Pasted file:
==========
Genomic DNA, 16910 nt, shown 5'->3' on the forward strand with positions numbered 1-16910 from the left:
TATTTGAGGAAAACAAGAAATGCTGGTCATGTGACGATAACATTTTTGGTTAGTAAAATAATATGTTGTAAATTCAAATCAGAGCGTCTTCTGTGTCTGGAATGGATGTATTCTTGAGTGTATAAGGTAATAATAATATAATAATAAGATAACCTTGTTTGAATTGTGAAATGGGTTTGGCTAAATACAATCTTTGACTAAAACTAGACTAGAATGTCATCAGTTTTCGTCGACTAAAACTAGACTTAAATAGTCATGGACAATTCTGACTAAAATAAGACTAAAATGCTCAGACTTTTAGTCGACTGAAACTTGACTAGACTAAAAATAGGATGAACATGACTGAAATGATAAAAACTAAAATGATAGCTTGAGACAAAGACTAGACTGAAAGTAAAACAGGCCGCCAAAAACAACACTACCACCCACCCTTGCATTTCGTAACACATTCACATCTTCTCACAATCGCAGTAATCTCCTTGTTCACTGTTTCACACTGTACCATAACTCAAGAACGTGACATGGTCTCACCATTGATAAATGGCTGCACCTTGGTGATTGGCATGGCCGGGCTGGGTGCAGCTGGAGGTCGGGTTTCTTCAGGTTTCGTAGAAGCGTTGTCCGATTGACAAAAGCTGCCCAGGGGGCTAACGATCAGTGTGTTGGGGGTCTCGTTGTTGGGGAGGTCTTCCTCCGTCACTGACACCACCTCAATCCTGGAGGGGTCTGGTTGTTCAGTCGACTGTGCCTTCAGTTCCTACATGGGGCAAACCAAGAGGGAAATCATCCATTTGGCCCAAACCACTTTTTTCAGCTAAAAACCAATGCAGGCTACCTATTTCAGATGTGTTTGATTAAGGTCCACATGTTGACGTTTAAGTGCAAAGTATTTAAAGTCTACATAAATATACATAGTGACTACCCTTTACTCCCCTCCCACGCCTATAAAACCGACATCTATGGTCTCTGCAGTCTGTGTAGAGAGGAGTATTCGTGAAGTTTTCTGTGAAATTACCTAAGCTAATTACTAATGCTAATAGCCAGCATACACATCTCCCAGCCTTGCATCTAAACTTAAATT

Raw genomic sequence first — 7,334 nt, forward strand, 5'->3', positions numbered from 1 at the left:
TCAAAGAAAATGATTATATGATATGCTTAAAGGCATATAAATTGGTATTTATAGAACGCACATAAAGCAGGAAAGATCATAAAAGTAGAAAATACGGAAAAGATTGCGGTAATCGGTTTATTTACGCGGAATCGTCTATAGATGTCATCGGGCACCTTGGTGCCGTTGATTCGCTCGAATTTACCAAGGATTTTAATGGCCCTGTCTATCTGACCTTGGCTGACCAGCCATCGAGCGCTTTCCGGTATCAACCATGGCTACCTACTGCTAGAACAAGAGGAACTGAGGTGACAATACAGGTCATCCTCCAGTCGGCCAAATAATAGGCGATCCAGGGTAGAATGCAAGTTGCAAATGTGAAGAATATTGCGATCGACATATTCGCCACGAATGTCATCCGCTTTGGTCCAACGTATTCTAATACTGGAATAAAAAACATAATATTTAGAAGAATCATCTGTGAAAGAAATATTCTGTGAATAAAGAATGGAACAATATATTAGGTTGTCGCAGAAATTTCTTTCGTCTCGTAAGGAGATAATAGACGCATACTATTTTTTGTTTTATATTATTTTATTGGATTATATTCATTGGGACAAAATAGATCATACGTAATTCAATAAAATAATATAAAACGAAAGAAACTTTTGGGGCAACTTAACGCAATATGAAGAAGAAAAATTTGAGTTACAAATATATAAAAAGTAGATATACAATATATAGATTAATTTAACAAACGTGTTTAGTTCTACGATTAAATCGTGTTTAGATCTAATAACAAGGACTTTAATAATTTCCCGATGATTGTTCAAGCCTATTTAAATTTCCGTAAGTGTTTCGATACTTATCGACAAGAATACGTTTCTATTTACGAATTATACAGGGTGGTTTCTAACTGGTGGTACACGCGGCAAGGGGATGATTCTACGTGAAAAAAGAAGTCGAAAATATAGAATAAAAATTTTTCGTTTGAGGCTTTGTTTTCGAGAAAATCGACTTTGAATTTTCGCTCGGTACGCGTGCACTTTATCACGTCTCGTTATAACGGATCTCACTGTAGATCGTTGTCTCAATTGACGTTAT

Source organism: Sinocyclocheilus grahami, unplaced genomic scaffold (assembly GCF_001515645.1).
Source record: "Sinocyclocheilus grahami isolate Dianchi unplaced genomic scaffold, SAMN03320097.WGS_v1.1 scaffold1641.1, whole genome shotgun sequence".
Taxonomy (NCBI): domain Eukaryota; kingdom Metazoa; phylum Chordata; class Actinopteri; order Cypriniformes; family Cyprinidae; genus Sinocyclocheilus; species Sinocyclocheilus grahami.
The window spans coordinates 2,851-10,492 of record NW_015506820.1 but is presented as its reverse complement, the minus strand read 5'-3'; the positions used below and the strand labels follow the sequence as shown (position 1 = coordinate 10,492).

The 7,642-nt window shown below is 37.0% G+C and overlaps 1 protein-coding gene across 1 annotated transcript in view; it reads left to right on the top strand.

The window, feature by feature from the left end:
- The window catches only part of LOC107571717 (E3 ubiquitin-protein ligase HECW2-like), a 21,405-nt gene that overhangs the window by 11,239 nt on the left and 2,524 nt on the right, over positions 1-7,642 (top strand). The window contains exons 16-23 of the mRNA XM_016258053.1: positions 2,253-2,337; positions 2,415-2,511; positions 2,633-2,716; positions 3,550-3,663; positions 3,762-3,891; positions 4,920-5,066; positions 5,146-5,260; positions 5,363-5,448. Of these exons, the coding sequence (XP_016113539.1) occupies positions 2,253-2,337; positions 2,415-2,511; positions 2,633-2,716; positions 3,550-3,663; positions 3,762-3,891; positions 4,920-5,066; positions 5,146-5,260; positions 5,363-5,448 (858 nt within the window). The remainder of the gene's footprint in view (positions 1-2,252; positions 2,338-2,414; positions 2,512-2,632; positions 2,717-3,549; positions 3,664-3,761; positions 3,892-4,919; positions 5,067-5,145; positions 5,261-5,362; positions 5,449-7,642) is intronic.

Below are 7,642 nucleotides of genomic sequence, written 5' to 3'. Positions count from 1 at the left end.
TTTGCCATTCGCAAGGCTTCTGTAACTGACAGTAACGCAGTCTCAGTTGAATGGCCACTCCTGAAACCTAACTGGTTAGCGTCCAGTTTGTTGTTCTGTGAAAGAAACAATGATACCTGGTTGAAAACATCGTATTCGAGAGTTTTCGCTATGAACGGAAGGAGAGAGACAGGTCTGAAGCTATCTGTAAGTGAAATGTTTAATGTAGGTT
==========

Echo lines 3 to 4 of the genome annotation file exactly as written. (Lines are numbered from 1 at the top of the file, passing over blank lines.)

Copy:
Raw genomic sequence first — 7,334 nt, forward strand, 5'->3', positions numbered from 1 at the left:
TCAAAGAAAATGATTATATGATATGCTTAAAGGCATATAAATTGGTATTTATAGAACGCACATAAAGCAGGAAAGATCATAAAAGTAGAAAATACGGAAAAGATTGCGGTAATCGGTTTATTTACGCGGAATCGTCTATAGATGTCATCGGGCACCTTGGTGCCGTTGATTCGCTCGAATTTACCAAGGATTTTAATGGCCCTGTCTATCTGACCTTGGCTGACCAGCCATCGAGCGCTTTCCGGTATCAACCATGGCTACCTACTGCTAGAACAAGAGGAACTGAGGTGACAATACAGGTCATCCTCCAGTCGGCCAAATAATAGGCGATCCAGGGTAGAATGCAAGTTGCAAATGTGAAGAATATTGCGATCGACATATTCGCCACGAATGTCATCCGCTTTGGTCCAACGTATTCTAATACTGGAATAAAAAACATAATATTTAGAAGAATCATCTGTGAAAGAAATATTCTGTGAATAAAGAATGGAACAATATATTAGGTTGTCGCAGAAATTTCTTTCGTCTCGTAAGGAGATAATAGACGCATACTATTTTTTGTTTTATATTATTTTATTGGATTATATTCATTGGGACAAAATAGATCATACGTAATTCAATAAAATAATATAAAACGAAAGAAACTTTTGGGGCAACTTAACGCAATATGAAGAAGAAAAATTTGAGTTACAAATATATAAAAAGTAGATATACAATATATAGATTAATTTAACAAACGTGTTTAGTTCTACGATTAAATCGTGTTTAGATCTAATAACAAGGACTTTAATAATTTCCCGATGATTGTTCAAGCCTATTTAAATTTCCGTAAGTGTTTCGATACTTATCGACAAGAATACGTTTCTATTTACGAATTATACAGGGTGGTTTCTAACTGGTGGTACACGCGGCAAGGGGATGATTCTACGTGAAAAAAGAAGTCGAAAATATAGAATAAAAATTTTTCGTTTGAGGCTTTGTTTTCGAGAAAATCGACTTTGAATTTTCGCTCGGTACGCGTGCACTTTATCACGTCTCGTTATAACGGATCTCACTGTAGATCGTTGTCTCAATTGACGTTAT